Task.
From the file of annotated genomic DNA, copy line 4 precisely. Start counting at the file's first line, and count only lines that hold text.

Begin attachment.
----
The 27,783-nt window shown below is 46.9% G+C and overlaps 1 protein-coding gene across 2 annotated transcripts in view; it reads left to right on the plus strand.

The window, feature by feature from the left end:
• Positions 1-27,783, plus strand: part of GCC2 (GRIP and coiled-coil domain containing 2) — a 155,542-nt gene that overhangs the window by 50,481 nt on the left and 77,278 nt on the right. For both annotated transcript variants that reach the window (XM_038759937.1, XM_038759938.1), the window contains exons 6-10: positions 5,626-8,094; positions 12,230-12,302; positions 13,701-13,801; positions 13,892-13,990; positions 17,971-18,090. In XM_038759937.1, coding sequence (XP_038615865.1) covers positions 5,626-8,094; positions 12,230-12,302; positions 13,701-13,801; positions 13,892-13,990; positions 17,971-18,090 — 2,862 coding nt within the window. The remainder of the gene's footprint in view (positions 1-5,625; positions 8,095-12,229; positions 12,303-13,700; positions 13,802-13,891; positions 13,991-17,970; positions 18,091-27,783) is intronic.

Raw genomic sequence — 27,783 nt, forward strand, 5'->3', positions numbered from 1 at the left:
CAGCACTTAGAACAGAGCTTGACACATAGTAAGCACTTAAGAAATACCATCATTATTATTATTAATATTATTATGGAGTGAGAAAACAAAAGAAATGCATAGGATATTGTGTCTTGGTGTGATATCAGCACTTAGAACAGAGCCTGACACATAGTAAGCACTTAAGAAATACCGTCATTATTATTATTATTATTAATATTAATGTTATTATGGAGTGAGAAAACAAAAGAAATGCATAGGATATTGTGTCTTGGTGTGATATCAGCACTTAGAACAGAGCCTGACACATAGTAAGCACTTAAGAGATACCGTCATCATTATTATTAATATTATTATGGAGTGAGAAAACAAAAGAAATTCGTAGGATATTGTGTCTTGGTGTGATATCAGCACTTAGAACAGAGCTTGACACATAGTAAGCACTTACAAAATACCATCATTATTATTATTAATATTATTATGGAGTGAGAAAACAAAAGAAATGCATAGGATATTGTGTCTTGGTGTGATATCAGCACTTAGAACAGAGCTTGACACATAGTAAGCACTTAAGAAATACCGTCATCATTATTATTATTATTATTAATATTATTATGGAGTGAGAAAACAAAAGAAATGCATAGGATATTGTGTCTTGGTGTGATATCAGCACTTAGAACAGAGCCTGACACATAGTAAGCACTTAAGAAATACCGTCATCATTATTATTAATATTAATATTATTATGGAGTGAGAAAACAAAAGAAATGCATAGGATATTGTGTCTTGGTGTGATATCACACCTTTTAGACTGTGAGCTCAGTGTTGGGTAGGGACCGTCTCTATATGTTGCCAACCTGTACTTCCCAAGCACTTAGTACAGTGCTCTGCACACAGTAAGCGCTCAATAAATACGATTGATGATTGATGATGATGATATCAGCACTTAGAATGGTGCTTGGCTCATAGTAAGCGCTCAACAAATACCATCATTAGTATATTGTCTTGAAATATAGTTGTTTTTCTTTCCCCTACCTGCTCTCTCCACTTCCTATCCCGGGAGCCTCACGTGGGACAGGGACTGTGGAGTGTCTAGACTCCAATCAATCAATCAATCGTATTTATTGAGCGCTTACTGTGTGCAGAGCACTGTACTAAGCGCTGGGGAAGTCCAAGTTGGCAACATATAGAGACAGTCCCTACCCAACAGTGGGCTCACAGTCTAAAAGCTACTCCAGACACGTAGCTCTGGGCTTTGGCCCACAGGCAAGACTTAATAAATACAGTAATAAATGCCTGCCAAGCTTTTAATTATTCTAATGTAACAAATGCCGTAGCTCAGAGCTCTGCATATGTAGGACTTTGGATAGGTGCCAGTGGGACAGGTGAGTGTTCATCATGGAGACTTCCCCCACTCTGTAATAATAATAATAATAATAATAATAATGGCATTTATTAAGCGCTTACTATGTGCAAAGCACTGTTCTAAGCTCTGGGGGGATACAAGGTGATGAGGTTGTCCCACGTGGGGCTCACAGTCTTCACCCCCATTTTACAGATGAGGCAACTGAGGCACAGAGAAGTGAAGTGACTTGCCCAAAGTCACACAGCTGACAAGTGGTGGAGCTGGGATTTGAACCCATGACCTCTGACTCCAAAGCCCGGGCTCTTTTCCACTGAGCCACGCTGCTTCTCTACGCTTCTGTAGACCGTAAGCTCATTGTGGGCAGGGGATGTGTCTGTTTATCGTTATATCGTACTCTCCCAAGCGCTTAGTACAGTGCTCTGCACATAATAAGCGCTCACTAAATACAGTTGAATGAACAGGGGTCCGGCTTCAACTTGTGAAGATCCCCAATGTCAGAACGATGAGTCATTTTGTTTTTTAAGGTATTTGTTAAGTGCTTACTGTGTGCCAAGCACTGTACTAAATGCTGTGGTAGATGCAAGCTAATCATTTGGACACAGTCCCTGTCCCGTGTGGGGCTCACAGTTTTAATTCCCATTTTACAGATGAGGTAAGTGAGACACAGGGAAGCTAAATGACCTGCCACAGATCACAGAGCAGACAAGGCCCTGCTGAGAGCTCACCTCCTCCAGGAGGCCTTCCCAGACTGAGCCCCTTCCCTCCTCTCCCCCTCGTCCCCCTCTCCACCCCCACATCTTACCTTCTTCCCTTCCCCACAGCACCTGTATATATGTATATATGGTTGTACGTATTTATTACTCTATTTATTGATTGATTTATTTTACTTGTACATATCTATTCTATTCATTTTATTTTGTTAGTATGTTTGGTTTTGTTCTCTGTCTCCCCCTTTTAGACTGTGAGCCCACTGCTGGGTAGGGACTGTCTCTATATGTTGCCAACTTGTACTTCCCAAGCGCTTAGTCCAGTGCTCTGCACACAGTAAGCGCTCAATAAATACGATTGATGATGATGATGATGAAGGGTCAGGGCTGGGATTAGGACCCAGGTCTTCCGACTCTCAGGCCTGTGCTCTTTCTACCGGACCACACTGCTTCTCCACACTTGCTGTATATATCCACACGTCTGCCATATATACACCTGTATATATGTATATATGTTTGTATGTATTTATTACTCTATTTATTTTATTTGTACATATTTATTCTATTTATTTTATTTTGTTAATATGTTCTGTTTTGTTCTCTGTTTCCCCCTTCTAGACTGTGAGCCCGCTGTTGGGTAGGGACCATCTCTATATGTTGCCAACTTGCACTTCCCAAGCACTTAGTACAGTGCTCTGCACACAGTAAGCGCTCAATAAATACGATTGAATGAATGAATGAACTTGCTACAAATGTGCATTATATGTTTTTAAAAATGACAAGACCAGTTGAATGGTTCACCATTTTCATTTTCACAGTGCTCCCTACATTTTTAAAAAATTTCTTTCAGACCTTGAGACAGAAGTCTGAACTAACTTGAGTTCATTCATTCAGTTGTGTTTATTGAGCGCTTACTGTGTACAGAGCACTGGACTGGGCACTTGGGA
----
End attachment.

Raw genomic sequence — 27,783 nt, forward strand, 5'->3', positions numbered from 1 at the left: